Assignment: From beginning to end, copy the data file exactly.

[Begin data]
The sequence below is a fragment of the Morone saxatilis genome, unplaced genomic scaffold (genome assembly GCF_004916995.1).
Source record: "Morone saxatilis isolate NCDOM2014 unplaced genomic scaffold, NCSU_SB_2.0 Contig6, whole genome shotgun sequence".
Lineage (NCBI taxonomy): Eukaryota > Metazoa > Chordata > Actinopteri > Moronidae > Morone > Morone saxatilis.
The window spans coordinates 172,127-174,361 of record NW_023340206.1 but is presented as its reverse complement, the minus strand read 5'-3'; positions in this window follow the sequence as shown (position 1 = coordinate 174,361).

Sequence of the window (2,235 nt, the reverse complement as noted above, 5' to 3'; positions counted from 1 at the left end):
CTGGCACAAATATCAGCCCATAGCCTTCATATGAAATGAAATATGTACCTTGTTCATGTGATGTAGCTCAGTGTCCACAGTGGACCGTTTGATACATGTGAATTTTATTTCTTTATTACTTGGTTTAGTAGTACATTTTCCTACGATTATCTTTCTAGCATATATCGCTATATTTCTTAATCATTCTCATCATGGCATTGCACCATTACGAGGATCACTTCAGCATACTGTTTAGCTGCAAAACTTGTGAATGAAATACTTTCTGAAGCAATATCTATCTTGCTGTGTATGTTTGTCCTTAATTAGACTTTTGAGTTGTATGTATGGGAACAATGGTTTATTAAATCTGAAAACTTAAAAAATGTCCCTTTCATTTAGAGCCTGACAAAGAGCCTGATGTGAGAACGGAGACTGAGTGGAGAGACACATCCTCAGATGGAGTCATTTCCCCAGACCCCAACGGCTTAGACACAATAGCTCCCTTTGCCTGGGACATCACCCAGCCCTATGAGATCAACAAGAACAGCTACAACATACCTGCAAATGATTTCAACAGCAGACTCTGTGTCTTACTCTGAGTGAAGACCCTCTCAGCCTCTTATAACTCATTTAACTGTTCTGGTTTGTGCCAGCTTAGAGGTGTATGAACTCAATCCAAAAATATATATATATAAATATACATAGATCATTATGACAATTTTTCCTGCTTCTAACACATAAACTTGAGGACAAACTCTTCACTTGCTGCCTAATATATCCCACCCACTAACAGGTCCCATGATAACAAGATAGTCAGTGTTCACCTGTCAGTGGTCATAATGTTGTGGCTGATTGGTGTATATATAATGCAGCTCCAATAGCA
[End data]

The sequence below is a fragment of the Morone saxatilis genome, unplaced genomic scaffold (genome assembly GCF_004916995.1).
Source record: "Morone saxatilis isolate NCDOM2014 unplaced genomic scaffold, NCSU_SB_2.0 Contig6, whole genome shotgun sequence".
Lineage (NCBI taxonomy): Eukaryota > Metazoa > Chordata > Actinopteri > Moronidae > Morone > Morone saxatilis.
The window spans coordinates 172,127-174,361 of record NW_023340206.1 but is presented as its reverse complement, the minus strand read 5'-3'; positions in this window follow the sequence as shown (position 1 = coordinate 174,361).

Sequence of the window (2,235 nt, the reverse complement as noted above, 5' to 3'; positions counted from 1 at the left end):
CTGGCACAAATATCAGCCCATAGCCTTCATATGAAATGAAATATGTACCTTGTTCATGTGATGTAGCTCAGTGTCCACAGTGGACCGTTTGATACATGTGAATTTTATTTCTTTATTACTTGGTTTAGTAGTACATTTTCCTACGATTATCTTTCTAGCATATATCGCTATATTTCTTAATCATTCTCATCATGGCATTGCACCATTACGAGGATCACTTCAGCATACTGTTTAGCTGCAAAACTTGTGAATGAAATACTTTCTGAAGCAATATCTATCTTGCTGTGTATGTTTGTCCTTAATTAGACTTTTGAGTTGTATGTATGGGAACAATGGTTTATTAAATCTGAAAACTTAAAAAATGTCCCTTTCATTTAGAGCCTGACAAAGAGCCTGATGTGAGAACGGAGACTGAGTGGAGAGACACATCCTCAGATGGAGTCATTTCCCCAGACCCCAACGGCTTAGACACAATAGCTCCCTTTGCCTGGGACATCACCCAGCCCTATGAGATCAACAAGAACAGCTACAACATACCTGCAAATGATTTCAACAGCAGACTCTGTGTCTTACTCTGAGTGAAGACCCTCTCAGCCTCTTATAACTCATTTAACTGTTCTGGTTTGTGCCAGCTTAGAGGTGTATGAACTCAATCCAAAAATATATATATATAAATATACATAGATCATTATGACAATTTTTCCTGCTTCTAACACATAAACTTGAGGACAAACTCTTCACTTGCTGCCTAATATATCCCACCCACTAACAGGTCCCATGATAACAAGATAGTCAGTGTTCACCTGTCAGTGGTCATAATGTTGTGGCTGATTGGTGTATATATAATGCAGCTCCAATAGCA